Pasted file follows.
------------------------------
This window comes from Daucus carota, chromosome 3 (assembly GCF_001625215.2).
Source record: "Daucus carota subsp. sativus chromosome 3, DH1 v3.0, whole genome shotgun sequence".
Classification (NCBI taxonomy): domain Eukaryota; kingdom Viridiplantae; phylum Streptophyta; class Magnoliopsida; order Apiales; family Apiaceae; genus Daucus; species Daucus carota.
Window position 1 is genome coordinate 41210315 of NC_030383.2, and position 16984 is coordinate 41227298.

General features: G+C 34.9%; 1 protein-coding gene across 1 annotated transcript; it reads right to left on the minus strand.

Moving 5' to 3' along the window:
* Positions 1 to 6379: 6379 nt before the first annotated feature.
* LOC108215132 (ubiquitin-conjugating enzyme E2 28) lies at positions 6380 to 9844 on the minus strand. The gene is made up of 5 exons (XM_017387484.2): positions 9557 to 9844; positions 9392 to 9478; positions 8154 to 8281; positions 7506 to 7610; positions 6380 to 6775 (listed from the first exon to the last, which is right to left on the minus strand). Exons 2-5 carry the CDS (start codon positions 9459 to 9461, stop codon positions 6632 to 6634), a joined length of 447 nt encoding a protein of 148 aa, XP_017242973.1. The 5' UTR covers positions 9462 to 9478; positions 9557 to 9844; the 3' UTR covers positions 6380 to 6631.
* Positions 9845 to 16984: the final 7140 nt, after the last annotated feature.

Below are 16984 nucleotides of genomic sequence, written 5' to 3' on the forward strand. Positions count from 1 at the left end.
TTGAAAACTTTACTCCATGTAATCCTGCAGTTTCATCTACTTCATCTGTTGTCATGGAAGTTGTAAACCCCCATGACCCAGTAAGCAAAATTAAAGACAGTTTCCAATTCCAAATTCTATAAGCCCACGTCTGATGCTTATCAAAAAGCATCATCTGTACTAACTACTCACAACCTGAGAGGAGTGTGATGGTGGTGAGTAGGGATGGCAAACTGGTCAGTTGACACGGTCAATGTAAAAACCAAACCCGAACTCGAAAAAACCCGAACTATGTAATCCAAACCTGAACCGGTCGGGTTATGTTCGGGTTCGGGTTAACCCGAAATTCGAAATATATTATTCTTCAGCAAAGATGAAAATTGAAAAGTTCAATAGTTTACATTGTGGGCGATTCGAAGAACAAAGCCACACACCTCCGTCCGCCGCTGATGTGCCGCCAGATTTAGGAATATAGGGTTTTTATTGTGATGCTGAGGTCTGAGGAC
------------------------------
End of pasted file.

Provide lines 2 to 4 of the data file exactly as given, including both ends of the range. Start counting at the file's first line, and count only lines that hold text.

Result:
Source record: "Daucus carota subsp. sativus chromosome 3, DH1 v3.0, whole genome shotgun sequence".
Classification (NCBI taxonomy): domain Eukaryota; kingdom Viridiplantae; phylum Streptophyta; class Magnoliopsida; order Apiales; family Apiaceae; genus Daucus; species Daucus carota.
Window position 1 is genome coordinate 41210315 of NC_030383.2, and position 16984 is coordinate 41227298.